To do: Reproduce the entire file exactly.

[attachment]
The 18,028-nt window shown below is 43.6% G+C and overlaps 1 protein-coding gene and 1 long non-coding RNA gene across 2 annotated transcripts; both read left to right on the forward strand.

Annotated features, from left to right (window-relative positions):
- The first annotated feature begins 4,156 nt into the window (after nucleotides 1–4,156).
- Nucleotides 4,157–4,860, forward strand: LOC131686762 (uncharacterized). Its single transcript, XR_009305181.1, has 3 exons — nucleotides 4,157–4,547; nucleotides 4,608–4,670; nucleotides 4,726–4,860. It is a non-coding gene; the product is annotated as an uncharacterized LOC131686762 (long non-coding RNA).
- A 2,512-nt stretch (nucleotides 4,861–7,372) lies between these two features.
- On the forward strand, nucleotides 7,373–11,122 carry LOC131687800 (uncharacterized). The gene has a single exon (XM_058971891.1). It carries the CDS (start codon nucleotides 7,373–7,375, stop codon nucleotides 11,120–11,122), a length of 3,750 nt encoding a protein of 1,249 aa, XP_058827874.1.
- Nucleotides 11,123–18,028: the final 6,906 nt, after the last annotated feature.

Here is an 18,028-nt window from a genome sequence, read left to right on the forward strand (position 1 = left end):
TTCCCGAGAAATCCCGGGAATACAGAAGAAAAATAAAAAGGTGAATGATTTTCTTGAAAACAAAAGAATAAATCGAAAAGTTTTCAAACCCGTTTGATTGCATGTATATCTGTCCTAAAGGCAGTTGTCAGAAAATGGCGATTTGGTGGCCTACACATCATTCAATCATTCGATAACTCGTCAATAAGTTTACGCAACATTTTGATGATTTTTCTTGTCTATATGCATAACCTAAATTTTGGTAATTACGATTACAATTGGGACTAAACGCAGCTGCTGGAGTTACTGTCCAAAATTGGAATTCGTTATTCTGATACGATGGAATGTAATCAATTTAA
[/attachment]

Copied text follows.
The 18,028-nt window shown below is 43.6% G+C and overlaps 1 protein-coding gene and 1 long non-coding RNA gene across 2 annotated transcripts; both read left to right on the forward strand.

Annotated features, from left to right (window-relative positions):
- The first annotated feature begins 4,156 nt into the window (after nucleotides 1–4,156).
- Nucleotides 4,157–4,860, forward strand: LOC131686762 (uncharacterized). Its single transcript, XR_009305181.1, has 3 exons — nucleotides 4,157–4,547; nucleotides 4,608–4,670; nucleotides 4,726–4,860. It is a non-coding gene; the product is annotated as an uncharacterized LOC131686762 (long non-coding RNA).
- A 2,512-nt stretch (nucleotides 4,861–7,372) lies between these two features.
- On the forward strand, nucleotides 7,373–11,122 carry LOC131687800 (uncharacterized). The gene has a single exon (XM_058971891.1). It carries the CDS (start codon nucleotides 7,373–7,375, stop codon nucleotides 11,120–11,122), a length of 3,750 nt encoding a protein of 1,249 aa, XP_058827874.1.
- Nucleotides 11,123–18,028: the final 6,906 nt, after the last annotated feature.

Here is an 18,028-nt window from a genome sequence, read left to right on the forward strand (position 1 = left end):
TTCCCGAGAAATCCCGGGAATACAGAAGAAAAATAAAAAGGTGAATGATTTTCTTGAAAACAAAAGAATAAATCGAAAAGTTTTCAAACCCGTTTGATTGCATGTATATCTGTCCTAAAGGCAGTTGTCAGAAAATGGCGATTTGGTGGCCTACACATCATTCAATCATTCGATAACTCGTCAATAAGTTTACGCAACATTTTGATGATTTTTCTTGTCTATATGCATAACCTAAATTTTGGTAATTACGATTACAATTGGGACTAAACGCAGCTGCTGGAGTTACTGTCCAAAATTGGAATTCGTTATTCTGATACGATGGAATGTAATCAATTTAA